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Re-thinking the House Position

July 8, 2011

With the House having finished agriculture/FDA appropriations and the Senate unlikely to begin until there is a deal on the debt ceiling, there may not be much news on FDA funding for the next few weeks. The Alliance is using this as an opportunity to visit more Congressional offices, especially on the Senate side, as well as plan for grassroots and advertising campaigns. It is also giving us a chance to widely circulate the FDA’s June 2011 white paper on the challenge of overseeing imports.

The Senate is our only hope to produce better FY 12 numbers for FDA. However, this does not mean we are only focused on the Senate. Assuming success in the Senate, we will still need the House to agree to the higher Senate numbers. That is not a given.

As recently as April, when FY 11 appropriations were decided, House and Senate appropriators gave FDA an increase. The agency was the only major program account in the agriculture/FDA appropriations bill that was not cut. We can’t know for sure who advocated for the higher FDA funding, but we can be sure that — at a minimum — the House acquiesced and was supportive. Otherwise, it wouldn’t have happened.

How did we fall so far when the House considered FY 12 — allotting the agency a cut larger than the one in FY11’s HR 1? In addition, the House Republican (majority) membership did not seem to be very supportive of the agency during mark-ups — with, among other things, talk of the agency being out of control and having strayed from its commitment to science-based decision making.

The House’s large FY 12 cut, along with negative commentary, is not necessarily a proxy for the level of support for FDA in the House. The actual House position may still be closer to its April position (agreeing to an FDA increase).

One reason for the proposed House cut is the extremely low spending allocation given to the House Agriculture/FDA appropriations subcommittee. While we had hoped to do much better than a $285 million cut, we were realistic (among ourselves) that no program would escape large cuts with the subcommittee having so little money to spend.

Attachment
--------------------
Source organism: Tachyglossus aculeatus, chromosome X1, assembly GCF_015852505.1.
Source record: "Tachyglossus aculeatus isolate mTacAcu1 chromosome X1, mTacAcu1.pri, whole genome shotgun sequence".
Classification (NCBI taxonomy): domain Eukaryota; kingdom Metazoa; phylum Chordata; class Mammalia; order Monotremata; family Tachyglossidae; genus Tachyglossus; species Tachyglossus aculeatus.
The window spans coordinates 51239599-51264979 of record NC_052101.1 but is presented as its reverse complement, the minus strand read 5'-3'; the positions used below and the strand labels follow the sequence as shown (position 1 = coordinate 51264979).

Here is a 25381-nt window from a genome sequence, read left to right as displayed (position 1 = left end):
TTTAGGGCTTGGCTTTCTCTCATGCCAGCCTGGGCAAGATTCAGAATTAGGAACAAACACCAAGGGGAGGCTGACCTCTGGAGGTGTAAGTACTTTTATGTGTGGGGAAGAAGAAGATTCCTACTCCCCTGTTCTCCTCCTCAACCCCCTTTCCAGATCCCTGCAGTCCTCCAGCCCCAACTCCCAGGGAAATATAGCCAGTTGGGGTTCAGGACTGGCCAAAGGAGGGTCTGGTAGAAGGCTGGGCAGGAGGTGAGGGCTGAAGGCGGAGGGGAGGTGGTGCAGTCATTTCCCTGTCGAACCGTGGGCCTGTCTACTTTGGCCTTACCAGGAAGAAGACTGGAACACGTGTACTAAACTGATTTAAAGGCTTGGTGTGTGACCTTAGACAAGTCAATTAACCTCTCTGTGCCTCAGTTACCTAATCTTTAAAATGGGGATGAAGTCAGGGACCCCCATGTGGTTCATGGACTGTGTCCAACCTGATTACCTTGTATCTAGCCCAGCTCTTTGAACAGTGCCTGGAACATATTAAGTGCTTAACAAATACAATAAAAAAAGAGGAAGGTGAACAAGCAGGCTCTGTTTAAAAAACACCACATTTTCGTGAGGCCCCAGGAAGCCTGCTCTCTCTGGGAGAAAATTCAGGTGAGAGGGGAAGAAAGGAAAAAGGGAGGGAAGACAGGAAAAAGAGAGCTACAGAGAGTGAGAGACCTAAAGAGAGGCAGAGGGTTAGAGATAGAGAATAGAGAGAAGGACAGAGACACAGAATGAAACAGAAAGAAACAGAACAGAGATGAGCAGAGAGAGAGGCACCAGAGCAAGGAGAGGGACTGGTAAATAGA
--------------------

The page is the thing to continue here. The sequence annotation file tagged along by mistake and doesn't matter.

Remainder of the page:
A second reason is the nature of the concerns expressed during the House mark-ups. House members were unhappy (even perhaps angry) with FDA about certain ongoing and proposed agency actions. These included: proposed rules for use of antibiotics in food-producing animals; FDA positioning on the use of Avastin in breast-cancer patients; the agency’s role in controlling abuse of prescription pain killers; and (added on the House floor), FDA’s long-pending decision about whether to allow genetically-modified (GMO) salmon.

At full-committee mark-up these concerns were mentioned during the discussion of an amendment that would have directed FDA to only make decisions based on “hard science.” The discussion seemed like an indictment of the agency, but I think it was really just magnifying the individual issues that were concerning the House members.

There is a huge difference between being “unhappy with FDA because of its position on a specific issue” and “not supporting FDA’s need for resources to do its job.” If you think about it, most Alliance members are exactly where I think the House is: concerned/unhappy/angry with FDA about some specific issues/proposals/decisions … but still very supportive of funding the agency because its work is essential to the American people.

This is why I am optimistic: if the Senate can deliver more money for FDA, then I believe the House can be persuaded to concur.

Note: This analysis and commentary is written by Steven Grossman, the Deputy Executive Director of the Alliance for a Stronger FDA.

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